Bird Droppings’ Smell Affecting La Jolla Tourism



Tourists and locals in La Jolla Cove have been reporting strong odors recently that officials say are the result of an accumulation of bird feces. The droppings, which come primarily from seagulls, cover the coastal rocks and outcroppings near the business district of downtown La Jolla and are becoming a growing problem to tourists in the area, while biologists argue otherwise.

Biologists claim the smell comes as a result of environmental protections issued over the past few decades, bringing back endangered species as a result.

In terms of tourism and business, the city of La Jolla is making strict environmental regulations to address the situation, such as roping off the rocks with red tape.

Business owners such as Megan Heines say the stench is a continuous topic amongst travelers, according to a Nov. 24 New York Times article.
La Jolla City councilmembers say biodegradable and nontoxic cleaners will be used to safely remove the droppings and clean the rock areas without negatively effecting the environment.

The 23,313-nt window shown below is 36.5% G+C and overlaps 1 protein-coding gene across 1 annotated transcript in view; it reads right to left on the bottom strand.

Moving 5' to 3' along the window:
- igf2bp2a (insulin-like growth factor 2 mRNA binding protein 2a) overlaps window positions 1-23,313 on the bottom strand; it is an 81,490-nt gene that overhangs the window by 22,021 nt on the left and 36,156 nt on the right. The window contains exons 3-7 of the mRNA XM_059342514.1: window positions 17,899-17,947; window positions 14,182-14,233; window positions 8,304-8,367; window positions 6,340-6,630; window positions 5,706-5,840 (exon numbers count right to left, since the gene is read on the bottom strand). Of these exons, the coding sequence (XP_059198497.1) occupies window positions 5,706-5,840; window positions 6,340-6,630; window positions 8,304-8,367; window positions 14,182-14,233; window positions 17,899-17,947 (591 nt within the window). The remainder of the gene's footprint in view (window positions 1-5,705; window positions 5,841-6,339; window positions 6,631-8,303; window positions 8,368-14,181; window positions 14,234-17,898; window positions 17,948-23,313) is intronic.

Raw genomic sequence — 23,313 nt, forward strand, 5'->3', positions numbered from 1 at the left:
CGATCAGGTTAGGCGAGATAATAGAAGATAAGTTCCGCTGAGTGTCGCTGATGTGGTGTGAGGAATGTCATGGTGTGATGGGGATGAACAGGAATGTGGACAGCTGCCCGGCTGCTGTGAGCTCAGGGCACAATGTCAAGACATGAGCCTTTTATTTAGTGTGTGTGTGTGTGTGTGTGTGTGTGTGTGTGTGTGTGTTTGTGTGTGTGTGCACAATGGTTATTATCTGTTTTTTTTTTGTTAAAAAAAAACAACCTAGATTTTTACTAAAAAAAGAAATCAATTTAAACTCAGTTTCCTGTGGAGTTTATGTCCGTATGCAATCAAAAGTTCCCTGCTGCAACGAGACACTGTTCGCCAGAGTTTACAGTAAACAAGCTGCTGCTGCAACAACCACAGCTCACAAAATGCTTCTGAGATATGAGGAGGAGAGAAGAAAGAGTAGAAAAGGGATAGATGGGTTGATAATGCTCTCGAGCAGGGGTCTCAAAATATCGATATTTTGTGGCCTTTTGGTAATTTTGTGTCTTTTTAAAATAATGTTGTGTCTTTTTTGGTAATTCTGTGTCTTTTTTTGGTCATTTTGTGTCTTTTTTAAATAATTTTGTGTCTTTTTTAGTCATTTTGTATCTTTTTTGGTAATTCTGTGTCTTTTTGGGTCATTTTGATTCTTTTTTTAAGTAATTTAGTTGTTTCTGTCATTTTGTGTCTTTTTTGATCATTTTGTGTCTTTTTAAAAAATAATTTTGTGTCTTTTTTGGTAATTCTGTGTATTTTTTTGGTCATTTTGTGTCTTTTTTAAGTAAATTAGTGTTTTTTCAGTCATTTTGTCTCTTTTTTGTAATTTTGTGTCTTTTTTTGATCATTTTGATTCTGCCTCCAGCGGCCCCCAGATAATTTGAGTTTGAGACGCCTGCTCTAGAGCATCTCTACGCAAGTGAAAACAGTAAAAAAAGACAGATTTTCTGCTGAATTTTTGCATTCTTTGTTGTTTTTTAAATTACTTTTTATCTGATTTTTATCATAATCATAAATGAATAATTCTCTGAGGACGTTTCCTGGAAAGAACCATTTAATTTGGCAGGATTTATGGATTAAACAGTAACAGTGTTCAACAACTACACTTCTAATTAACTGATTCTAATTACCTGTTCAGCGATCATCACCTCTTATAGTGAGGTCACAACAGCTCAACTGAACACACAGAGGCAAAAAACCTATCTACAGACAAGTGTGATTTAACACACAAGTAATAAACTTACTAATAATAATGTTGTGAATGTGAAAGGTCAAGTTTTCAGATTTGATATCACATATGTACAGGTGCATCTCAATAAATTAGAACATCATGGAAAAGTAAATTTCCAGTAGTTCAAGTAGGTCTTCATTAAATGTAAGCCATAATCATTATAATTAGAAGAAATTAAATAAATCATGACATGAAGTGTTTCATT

Waters in the La Jolla Cove area are protected by the state, which as a result require multiple state regulatory agencies to issue permits before agents can be used. According to regulators, the process will take about two years.

In November, local city councilmember and UCSD alumna Sherri Lightner wrote a letter to Gov. Jerry Brown, expressing concern on the issue.

“La Jolla finds itself caught in a morass of state regulations, and it stinks. Literally,” Lightner said in the letter. “The issue has implications not just for La Jolla and San Diego but also for the State of California.”

State officials say washing the area with a non-toxic solution could cause concern due to run off into the ocean, going against water quality regulations. City officials are hoping the feces will be washed away naturally by rainstorms. Little rain from the past few years is contributing to the growing stench.

San Diego Mayor Bob Filner proposed a suggestion to vacuum the rocks, promising to find a solution to the problem. Filner has not yet supplied details regarding his plan.

A December city staff meeting concluded that the stench isn’t a health hazard, but a “nuisance odor.”

A solution has not officially been determined yet.